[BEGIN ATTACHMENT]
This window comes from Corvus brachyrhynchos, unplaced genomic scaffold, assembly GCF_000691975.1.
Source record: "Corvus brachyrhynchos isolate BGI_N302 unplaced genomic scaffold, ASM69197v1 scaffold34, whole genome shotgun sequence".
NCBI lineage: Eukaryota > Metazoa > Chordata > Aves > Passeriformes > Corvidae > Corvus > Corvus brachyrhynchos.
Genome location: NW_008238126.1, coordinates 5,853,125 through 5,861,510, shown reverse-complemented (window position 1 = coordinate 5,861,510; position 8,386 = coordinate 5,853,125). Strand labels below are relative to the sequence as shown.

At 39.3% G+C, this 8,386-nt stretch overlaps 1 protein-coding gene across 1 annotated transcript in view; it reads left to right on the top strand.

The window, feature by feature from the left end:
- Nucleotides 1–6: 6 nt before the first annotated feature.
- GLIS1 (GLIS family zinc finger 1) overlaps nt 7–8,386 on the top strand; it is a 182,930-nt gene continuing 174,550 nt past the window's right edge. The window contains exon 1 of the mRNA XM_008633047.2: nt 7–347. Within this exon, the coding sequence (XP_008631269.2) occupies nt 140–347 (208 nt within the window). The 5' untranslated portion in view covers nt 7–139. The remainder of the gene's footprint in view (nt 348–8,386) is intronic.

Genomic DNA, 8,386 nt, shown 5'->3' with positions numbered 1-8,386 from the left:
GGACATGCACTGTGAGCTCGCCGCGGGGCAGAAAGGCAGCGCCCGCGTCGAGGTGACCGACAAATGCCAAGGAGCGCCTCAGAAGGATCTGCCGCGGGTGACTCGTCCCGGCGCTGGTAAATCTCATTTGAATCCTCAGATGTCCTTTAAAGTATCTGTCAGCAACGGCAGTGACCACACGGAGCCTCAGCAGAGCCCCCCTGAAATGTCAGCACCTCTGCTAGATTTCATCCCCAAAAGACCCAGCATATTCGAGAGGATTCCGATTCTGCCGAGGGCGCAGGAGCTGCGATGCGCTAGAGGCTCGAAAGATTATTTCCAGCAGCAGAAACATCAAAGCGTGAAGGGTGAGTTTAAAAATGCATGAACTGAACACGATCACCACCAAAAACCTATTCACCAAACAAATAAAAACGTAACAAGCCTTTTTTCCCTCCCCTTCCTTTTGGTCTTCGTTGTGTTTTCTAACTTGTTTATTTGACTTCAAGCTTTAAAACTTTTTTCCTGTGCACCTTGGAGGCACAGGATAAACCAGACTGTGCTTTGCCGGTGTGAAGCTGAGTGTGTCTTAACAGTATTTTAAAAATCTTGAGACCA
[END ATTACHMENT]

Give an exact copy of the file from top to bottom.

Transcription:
This window comes from Corvus brachyrhynchos, unplaced genomic scaffold, assembly GCF_000691975.1.
Source record: "Corvus brachyrhynchos isolate BGI_N302 unplaced genomic scaffold, ASM69197v1 scaffold34, whole genome shotgun sequence".
NCBI lineage: Eukaryota > Metazoa > Chordata > Aves > Passeriformes > Corvidae > Corvus > Corvus brachyrhynchos.
Genome location: NW_008238126.1, coordinates 5,853,125 through 5,861,510, shown reverse-complemented (window position 1 = coordinate 5,861,510; position 8,386 = coordinate 5,853,125). Strand labels below are relative to the sequence as shown.

At 39.3% G+C, this 8,386-nt stretch overlaps 1 protein-coding gene across 1 annotated transcript in view; it reads left to right on the top strand.

The window, feature by feature from the left end:
- Nucleotides 1–6: 6 nt before the first annotated feature.
- GLIS1 (GLIS family zinc finger 1) overlaps nt 7–8,386 on the top strand; it is a 182,930-nt gene continuing 174,550 nt past the window's right edge. The window contains exon 1 of the mRNA XM_008633047.2: nt 7–347. Within this exon, the coding sequence (XP_008631269.2) occupies nt 140–347 (208 nt within the window). The 5' untranslated portion in view covers nt 7–139. The remainder of the gene's footprint in view (nt 348–8,386) is intronic.

Genomic DNA, 8,386 nt, shown 5'->3' with positions numbered 1-8,386 from the left:
GGACATGCACTGTGAGCTCGCCGCGGGGCAGAAAGGCAGCGCCCGCGTCGAGGTGACCGACAAATGCCAAGGAGCGCCTCAGAAGGATCTGCCGCGGGTGACTCGTCCCGGCGCTGGTAAATCTCATTTGAATCCTCAGATGTCCTTTAAAGTATCTGTCAGCAACGGCAGTGACCACACGGAGCCTCAGCAGAGCCCCCCTGAAATGTCAGCACCTCTGCTAGATTTCATCCCCAAAAGACCCAGCATATTCGAGAGGATTCCGATTCTGCCGAGGGCGCAGGAGCTGCGATGCGCTAGAGGCTCGAAAGATTATTTCCAGCAGCAGAAACATCAAAGCGTGAAGGGTGAGTTTAAAAATGCATGAACTGAACACGATCACCACCAAAAACCTATTCACCAAACAAATAAAAACGTAACAAGCCTTTTTTCCCTCCCCTTCCTTTTGGTCTTCGTTGTGTTTTCTAACTTGTTTATTTGACTTCAAGCTTTAAAACTTTTTTCCTGTGCACCTTGGAGGCACAGGATAAACCAGACTGTGCTTTGCCGGTGTGAAGCTGAGTGTGTCTTAACAGTATTTTAAAAATCTTGAGACCA